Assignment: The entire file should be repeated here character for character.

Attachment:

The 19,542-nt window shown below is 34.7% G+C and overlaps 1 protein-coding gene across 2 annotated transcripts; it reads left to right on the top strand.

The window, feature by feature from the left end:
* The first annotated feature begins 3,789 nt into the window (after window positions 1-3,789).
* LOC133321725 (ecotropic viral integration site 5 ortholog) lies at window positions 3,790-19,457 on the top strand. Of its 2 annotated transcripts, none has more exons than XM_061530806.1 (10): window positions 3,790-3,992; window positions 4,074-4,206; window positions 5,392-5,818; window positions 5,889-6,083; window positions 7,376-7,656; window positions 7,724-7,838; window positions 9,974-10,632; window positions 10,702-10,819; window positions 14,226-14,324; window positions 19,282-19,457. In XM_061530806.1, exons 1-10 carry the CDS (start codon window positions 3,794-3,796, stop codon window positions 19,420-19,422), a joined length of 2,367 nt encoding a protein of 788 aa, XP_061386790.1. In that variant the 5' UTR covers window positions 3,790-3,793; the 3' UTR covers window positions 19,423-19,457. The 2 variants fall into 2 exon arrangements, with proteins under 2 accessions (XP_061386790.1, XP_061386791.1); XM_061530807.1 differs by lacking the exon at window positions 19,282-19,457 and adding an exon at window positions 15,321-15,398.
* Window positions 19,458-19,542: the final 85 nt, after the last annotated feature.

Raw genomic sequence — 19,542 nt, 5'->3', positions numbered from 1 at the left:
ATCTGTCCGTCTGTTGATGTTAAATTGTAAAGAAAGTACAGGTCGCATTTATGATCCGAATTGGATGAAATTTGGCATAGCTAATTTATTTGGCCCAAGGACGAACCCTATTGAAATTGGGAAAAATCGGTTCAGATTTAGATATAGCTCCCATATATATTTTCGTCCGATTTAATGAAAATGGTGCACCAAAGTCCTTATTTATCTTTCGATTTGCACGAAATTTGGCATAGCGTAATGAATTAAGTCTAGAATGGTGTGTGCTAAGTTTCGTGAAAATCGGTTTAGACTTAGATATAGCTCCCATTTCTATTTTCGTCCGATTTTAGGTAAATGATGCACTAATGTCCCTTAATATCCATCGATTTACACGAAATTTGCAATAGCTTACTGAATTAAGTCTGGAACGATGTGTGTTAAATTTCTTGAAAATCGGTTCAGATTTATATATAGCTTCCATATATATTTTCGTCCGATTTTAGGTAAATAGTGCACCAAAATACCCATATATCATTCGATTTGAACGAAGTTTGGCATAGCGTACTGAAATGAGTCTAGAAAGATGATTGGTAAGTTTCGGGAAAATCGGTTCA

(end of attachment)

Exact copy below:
The 19,542-nt window shown below is 34.7% G+C and overlaps 1 protein-coding gene across 2 annotated transcripts; it reads left to right on the top strand.

The window, feature by feature from the left end:
* The first annotated feature begins 3,789 nt into the window (after window positions 1-3,789).
* LOC133321725 (ecotropic viral integration site 5 ortholog) lies at window positions 3,790-19,457 on the top strand. Of its 2 annotated transcripts, none has more exons than XM_061530806.1 (10): window positions 3,790-3,992; window positions 4,074-4,206; window positions 5,392-5,818; window positions 5,889-6,083; window positions 7,376-7,656; window positions 7,724-7,838; window positions 9,974-10,632; window positions 10,702-10,819; window positions 14,226-14,324; window positions 19,282-19,457. In XM_061530806.1, exons 1-10 carry the CDS (start codon window positions 3,794-3,796, stop codon window positions 19,420-19,422), a joined length of 2,367 nt encoding a protein of 788 aa, XP_061386790.1. In that variant the 5' UTR covers window positions 3,790-3,793; the 3' UTR covers window positions 19,423-19,457. The 2 variants fall into 2 exon arrangements, with proteins under 2 accessions (XP_061386790.1, XP_061386791.1); XM_061530807.1 differs by lacking the exon at window positions 19,282-19,457 and adding an exon at window positions 15,321-15,398.
* Window positions 19,458-19,542: the final 85 nt, after the last annotated feature.

Raw genomic sequence — 19,542 nt, 5'->3', positions numbered from 1 at the left:
ATCTGTCCGTCTGTTGATGTTAAATTGTAAAGAAAGTACAGGTCGCATTTATGATCCGAATTGGATGAAATTTGGCATAGCTAATTTATTTGGCCCAAGGACGAACCCTATTGAAATTGGGAAAAATCGGTTCAGATTTAGATATAGCTCCCATATATATTTTCGTCCGATTTAATGAAAATGGTGCACCAAAGTCCTTATTTATCTTTCGATTTGCACGAAATTTGGCATAGCGTAATGAATTAAGTCTAGAATGGTGTGTGCTAAGTTTCGTGAAAATCGGTTTAGACTTAGATATAGCTCCCATTTCTATTTTCGTCCGATTTTAGGTAAATGATGCACTAATGTCCCTTAATATCCATCGATTTACACGAAATTTGCAATAGCTTACTGAATTAAGTCTGGAACGATGTGTGTTAAATTTCTTGAAAATCGGTTCAGATTTATATATAGCTTCCATATATATTTTCGTCCGATTTTAGGTAAATAGTGCACCAAAATACCCATATATCATTCGATTTGAACGAAGTTTGGCATAGCGTACTGAAATGAGTCTAGAAAGATGATTGGTAAGTTTCGGGAAAATCGGTTCA